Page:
Parts of this are funny and entertaining. Cynthia has a somewhat predictable relationship with her mother – there is nothing new here, and you will feel as if you’ve read it before – and her first client, Lolita, is unique.

But not enough is interesting. It’s as if you are reading synopses of previously published books, because this feels like you’ve read it before. And that, my little book loving friends, is not a good sign for a novel. Even the sex scenes are a snooze-fest.

The good news: it’s a quick read.

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Circle of Danger

Circle of Danger
Carla Swafford
Published by Avon Books
Publishing date: June 19, 2012
336 pages
Available on
Thanks to edelweiss for the preview
2 cupcakes (for the sexy times)

Before I eviscerate this book, let me just say that I admire writers tremendously. It is so difficult to create characters who inspire us to care about them and to send those characters on a path that keeps us entertained, interested and emotionally invested. I try really hard not to write negative reviews about books; I would rather not write a review at all than pick apart an author’s work.

But when I read something like Circle of Danger, I feel like someone (in this case Carla Swafford, is toying with me, and I am not amused.

Here is the absolutely ridiculous, if not insultingly silly, premise of this book: there is a group of people called The Circle who are assassins <insert first mocking snort here> who kill people – I can’t even tell you who they kill or why. But they’re assassins. And at one point, their top dog was a guy they called Master who abused them when they were younger.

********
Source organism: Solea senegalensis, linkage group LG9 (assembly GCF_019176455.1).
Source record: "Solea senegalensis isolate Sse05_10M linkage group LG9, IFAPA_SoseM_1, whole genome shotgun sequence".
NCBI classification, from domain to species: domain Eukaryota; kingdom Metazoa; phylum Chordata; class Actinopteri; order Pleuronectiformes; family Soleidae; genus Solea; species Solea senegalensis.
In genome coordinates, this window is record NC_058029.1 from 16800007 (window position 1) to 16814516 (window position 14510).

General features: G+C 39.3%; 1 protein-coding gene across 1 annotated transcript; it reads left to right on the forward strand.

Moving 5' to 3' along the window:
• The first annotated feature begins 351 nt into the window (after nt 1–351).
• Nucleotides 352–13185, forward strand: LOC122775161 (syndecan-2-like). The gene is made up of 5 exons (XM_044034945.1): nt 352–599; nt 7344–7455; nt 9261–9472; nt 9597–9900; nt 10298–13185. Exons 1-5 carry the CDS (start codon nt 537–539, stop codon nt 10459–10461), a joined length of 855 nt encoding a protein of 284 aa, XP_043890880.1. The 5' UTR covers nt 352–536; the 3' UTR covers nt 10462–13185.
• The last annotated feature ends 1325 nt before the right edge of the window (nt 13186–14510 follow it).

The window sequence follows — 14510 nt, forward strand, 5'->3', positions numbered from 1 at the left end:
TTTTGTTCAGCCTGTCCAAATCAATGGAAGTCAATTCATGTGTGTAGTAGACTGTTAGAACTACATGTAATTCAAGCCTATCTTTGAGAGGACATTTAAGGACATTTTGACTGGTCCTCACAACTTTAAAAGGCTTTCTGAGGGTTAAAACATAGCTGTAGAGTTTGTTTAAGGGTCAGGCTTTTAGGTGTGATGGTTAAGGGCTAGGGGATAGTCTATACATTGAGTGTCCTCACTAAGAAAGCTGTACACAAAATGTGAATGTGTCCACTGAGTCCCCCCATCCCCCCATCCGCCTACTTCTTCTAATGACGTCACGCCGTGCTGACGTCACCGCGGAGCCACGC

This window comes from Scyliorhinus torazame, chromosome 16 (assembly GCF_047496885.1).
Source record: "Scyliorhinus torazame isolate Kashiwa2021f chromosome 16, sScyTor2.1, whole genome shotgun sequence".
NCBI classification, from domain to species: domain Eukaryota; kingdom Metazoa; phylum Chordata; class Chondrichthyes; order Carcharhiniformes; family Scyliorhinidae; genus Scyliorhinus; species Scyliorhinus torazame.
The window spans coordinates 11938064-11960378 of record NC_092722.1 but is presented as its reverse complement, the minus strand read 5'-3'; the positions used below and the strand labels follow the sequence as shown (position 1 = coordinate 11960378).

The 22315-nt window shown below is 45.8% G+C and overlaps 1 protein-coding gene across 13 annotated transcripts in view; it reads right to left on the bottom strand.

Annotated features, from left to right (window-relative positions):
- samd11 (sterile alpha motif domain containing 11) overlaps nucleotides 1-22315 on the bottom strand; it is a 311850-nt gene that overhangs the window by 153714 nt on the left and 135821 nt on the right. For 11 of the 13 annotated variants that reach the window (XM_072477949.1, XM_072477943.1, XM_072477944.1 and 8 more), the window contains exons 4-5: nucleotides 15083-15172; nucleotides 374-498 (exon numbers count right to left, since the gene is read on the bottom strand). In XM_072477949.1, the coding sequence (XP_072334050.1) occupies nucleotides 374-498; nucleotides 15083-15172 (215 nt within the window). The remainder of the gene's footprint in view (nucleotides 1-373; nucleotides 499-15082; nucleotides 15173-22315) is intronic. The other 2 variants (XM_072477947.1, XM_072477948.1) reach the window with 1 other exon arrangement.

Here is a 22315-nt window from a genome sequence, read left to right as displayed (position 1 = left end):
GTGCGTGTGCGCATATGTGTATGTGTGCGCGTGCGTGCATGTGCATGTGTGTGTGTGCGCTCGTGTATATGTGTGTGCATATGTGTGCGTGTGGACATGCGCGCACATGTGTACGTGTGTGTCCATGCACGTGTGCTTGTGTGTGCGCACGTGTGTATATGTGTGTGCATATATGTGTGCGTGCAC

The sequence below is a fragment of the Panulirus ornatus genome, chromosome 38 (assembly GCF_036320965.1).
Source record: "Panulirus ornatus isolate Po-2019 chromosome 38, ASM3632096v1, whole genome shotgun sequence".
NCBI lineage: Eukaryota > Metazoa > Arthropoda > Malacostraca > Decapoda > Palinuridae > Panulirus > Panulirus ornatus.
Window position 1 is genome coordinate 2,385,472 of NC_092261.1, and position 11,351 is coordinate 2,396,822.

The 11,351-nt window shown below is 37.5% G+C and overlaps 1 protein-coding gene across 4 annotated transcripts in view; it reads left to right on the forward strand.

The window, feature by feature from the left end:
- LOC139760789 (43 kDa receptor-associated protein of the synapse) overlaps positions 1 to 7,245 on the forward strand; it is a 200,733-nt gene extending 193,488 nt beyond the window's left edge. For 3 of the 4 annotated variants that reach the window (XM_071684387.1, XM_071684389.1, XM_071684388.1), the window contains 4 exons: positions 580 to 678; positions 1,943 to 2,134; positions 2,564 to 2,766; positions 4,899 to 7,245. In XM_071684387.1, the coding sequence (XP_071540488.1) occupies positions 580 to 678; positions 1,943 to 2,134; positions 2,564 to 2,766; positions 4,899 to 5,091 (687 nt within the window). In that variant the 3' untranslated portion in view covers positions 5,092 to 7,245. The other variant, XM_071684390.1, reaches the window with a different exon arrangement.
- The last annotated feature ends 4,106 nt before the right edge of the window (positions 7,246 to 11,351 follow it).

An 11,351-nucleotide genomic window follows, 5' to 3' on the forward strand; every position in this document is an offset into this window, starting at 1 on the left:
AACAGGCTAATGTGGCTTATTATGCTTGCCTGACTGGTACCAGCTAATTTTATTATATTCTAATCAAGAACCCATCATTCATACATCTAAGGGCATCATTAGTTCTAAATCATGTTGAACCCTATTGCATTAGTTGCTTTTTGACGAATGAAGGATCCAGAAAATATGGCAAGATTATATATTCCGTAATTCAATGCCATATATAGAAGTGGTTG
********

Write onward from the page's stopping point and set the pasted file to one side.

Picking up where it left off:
So we’ve got a band of secret assassins once ruled by a deranged pedophile. With me so far?

When Marie, one of The Circle, gets caught in an operation, she is injected with a green serum that – GET THIS – makes her crave sex. She cannot function unless she has sex and an orgasm.

I KID YOU NOT, people.

So you can see, can you not, that we basically have an excuse for sex scene after sex scene.

But oh, there is so much more. Because we also have Bad Guys, the ones who are creating and using the serum – called Blossom Flower – who must be caught.

Marie’s protector, Ryker, who has Issues with a capital I-S-S-U-E-S, provides the services necessary to relieve her of her … um … burden. See, he loves her and she loves him and they’ve loved each other FOREVER, but they just can’t admit it, for pity’s sake. So Marie isn’t really sure how much of her itch she needs Ryker to scratch is due to Blossom Flower or her own desires. And Ryker’s Issues cause him some problems, because he cannot “achieve completion” unless, well, I won’t give that part away, just in case you decide to read this dreck.